Dual diagnosis in the suburbs: prevalence, need, and in-patient service use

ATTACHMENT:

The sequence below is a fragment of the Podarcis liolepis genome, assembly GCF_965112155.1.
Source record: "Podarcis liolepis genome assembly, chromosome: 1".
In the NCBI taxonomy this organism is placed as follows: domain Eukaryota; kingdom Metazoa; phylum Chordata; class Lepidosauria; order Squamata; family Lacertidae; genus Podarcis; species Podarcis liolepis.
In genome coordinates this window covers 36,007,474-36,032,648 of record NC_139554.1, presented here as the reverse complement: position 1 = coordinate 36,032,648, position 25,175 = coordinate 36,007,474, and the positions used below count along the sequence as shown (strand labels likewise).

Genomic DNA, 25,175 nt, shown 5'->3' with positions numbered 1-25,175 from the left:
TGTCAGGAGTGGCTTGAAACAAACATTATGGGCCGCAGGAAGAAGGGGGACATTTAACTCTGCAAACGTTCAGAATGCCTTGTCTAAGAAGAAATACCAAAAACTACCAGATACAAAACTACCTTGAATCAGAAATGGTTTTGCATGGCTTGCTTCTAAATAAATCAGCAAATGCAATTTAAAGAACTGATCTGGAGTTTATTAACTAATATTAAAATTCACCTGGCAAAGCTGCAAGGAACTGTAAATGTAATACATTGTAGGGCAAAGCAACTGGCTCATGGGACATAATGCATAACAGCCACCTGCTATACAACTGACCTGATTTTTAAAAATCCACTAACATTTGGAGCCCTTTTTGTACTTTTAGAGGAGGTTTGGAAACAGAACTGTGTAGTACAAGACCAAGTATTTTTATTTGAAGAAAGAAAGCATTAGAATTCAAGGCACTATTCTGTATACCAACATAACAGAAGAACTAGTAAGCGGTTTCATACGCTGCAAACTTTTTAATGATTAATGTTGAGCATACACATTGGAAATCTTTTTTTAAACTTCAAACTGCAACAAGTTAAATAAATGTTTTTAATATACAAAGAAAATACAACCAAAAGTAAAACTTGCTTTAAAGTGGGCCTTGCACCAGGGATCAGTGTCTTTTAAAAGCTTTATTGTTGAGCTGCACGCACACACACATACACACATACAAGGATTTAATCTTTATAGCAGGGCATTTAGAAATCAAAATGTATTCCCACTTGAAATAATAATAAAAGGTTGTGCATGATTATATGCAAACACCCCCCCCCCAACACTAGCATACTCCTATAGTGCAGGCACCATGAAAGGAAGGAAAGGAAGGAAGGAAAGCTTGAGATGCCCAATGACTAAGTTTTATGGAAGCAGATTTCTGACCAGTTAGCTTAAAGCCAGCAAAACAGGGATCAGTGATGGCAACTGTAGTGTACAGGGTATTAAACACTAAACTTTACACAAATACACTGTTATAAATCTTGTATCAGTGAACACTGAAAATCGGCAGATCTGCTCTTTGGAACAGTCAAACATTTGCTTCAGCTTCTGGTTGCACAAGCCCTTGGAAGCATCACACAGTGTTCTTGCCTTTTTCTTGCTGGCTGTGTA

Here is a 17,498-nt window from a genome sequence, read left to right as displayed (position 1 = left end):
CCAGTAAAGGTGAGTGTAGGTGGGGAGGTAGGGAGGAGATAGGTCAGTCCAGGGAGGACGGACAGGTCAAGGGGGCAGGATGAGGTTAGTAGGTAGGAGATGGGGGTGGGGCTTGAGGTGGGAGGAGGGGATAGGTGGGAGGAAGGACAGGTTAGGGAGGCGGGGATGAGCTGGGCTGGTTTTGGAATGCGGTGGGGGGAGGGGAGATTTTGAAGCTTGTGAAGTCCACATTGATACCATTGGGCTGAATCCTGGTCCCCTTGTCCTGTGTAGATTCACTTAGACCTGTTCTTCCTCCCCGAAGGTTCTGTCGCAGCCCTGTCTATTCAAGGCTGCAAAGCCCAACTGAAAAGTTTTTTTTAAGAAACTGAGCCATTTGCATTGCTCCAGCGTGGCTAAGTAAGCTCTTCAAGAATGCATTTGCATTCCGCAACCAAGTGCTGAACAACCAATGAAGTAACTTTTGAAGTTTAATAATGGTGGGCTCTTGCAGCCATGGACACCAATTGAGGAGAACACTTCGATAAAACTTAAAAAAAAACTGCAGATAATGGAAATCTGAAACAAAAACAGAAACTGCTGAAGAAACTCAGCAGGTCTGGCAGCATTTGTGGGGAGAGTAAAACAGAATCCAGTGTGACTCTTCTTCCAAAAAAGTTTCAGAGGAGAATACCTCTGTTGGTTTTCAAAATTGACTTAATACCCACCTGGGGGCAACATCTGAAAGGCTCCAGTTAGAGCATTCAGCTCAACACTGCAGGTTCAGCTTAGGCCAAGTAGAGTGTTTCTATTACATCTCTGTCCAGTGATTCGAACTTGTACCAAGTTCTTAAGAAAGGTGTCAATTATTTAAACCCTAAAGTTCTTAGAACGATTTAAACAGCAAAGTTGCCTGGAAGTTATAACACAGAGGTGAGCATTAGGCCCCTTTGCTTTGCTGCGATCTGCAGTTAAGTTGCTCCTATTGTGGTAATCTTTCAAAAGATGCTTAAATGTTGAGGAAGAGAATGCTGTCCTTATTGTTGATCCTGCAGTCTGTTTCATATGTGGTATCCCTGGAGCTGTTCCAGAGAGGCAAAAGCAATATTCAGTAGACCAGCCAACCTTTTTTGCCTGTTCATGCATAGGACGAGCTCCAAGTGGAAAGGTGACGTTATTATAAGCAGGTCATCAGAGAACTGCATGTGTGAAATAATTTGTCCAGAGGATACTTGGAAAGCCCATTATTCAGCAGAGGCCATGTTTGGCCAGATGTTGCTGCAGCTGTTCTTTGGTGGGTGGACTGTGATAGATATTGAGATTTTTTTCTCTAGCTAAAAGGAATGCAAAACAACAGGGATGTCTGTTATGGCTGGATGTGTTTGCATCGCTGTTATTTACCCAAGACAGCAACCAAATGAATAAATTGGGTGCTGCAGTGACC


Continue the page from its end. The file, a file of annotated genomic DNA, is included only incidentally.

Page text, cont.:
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Background: Previous research has found comorbid severe mental illness and substance misuse (dual diagnosis) to be highly prevalent and to be associated with serious clinical and social problems, and increased service use in inner-city populations. The present study measures the prevalence of dual diagnosis, patterns of substance misuse, and associated in-patient use in a more demographically representative population in a suburban area of South London Method: We identified representative prevalent cases with psychotic illnesses who had been in contact with services in a geographically defined catchment area in Croydon over the previous 6 months. Cases of alcohol or substance misuse and dependence were identified through standardised interviews with patients and keyworkers, and socio- demographic and in-patient psychiatric service use data were also recorded. Results: Sixty-one of the 124 cases identified were randomly selected for interview, of whom 66% responded (N = 40). The prevalence rates of dual diagnosis (DD) observed were 33% (95% CI 18–47%) for any substance misuse, 20% (95% CI 8–32%) for alcohol misuse only, 5% (95% CI −16 to 26%) for drug misuse only, and 8% (95% CI −0.7 to 16%) for both drug and alcohol misuse. A lifetime history of any illicit drug use was observed in 35% of the sample (95% CI 20–50%). Patients who misuse alcohol and drugs were not found to be more likely to have been admitted to hospital in the previous 2 years, with little difference being observed between DD and psychosis-only patients in the mean number of in-patient admissions in this period (mean difference 0.25, 95% CI for difference −1.5 to 2.0). However, the DD patients were found to have spent on average over twice as long in hospital as other psychotic in-patients over the previous 2 years (mean difference 67.3 days, 95% CI for difference −205.9 to 71.2 days). DD patients were also found to have a greater number of unmet areas of need than the psychosis-only patients, which included accommodation, daytime activity, and social life, as well as substance misuse. Conclusions: The prevalence of substance misuse in patients with severe mental disorders in a suburban area is about as high as that for similar patients in inner-city London. While DD patients are not admitted more often than patients with psychosis alone, they have double the length of in-patient stay, which may be attributable to higher levels of unmet need.
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